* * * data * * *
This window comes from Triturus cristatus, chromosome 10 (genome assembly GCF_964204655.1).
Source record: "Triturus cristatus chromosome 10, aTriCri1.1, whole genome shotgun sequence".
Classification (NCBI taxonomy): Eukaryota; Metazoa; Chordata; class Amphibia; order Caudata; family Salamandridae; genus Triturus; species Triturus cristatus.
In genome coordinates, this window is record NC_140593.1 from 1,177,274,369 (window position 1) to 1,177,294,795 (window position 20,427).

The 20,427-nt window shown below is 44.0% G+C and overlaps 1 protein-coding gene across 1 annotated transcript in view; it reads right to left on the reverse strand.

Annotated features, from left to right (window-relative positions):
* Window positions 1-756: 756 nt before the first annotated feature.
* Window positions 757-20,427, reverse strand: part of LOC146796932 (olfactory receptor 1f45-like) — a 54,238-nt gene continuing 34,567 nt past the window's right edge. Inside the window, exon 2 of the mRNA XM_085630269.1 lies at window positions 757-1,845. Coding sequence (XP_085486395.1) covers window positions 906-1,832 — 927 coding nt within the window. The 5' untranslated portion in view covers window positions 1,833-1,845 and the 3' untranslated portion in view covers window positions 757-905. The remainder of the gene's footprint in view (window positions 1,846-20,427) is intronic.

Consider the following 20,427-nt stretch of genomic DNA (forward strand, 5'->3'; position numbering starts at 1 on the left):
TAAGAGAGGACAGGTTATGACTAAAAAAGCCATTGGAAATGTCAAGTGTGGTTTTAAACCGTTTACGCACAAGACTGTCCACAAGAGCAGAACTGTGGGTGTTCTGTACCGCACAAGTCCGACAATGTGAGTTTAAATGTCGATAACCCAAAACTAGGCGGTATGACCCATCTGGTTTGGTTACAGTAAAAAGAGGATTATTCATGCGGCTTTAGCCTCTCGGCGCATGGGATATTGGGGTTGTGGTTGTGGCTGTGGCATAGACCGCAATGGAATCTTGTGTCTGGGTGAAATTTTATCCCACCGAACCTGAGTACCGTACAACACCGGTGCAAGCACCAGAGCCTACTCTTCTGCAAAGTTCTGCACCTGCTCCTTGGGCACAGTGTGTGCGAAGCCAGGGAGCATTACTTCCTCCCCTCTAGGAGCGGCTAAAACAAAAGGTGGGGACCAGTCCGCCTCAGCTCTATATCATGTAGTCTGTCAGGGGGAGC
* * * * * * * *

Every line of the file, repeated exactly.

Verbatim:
This window comes from Triturus cristatus, chromosome 10 (genome assembly GCF_964204655.1).
Source record: "Triturus cristatus chromosome 10, aTriCri1.1, whole genome shotgun sequence".
Classification (NCBI taxonomy): Eukaryota; Metazoa; Chordata; class Amphibia; order Caudata; family Salamandridae; genus Triturus; species Triturus cristatus.
In genome coordinates, this window is record NC_140593.1 from 1,177,274,369 (window position 1) to 1,177,294,795 (window position 20,427).

The 20,427-nt window shown below is 44.0% G+C and overlaps 1 protein-coding gene across 1 annotated transcript in view; it reads right to left on the reverse strand.

Annotated features, from left to right (window-relative positions):
* Window positions 1-756: 756 nt before the first annotated feature.
* Window positions 757-20,427, reverse strand: part of LOC146796932 (olfactory receptor 1f45-like) — a 54,238-nt gene continuing 34,567 nt past the window's right edge. Inside the window, exon 2 of the mRNA XM_085630269.1 lies at window positions 757-1,845. Coding sequence (XP_085486395.1) covers window positions 906-1,832 — 927 coding nt within the window. The 5' untranslated portion in view covers window positions 1,833-1,845 and the 3' untranslated portion in view covers window positions 757-905. The remainder of the gene's footprint in view (window positions 1,846-20,427) is intronic.

Consider the following 20,427-nt stretch of genomic DNA (forward strand, 5'->3'; position numbering starts at 1 on the left):
TAAGAGAGGACAGGTTATGACTAAAAAAGCCATTGGAAATGTCAAGTGTGGTTTTAAACCGTTTACGCACAAGACTGTCCACAAGAGCAGAACTGTGGGTGTTCTGTACCGCACAAGTCCGACAATGTGAGTTTAAATGTCGATAACCCAAAACTAGGCGGTATGACCCATCTGGTTTGGTTACAGTAAAAAGAGGATTATTCATGCGGCTTTAGCCTCTCGGCGCATGGGATATTGGGGTTGTGGTTGTGGCTGTGGCATAGACCGCAATGGAATCTTGTGTCTGGGTGAAATTTTATCCCACCGAACCTGAGTACCGTACAACACCGGTGCAAGCACCAGAGCCTACTCTTCTGCAAAGTTCTGCACCTGCTCCTTGGGCACAGTGTGTGCGAAGCCAGGGAGCATTACTTCCTCCCCTCTAGGAGCGGCTAAAACAAAAGGTGGGGACCAGTCCGCCTCAGCTCTATATCATGTAGTCTGTCAGGGGGAGC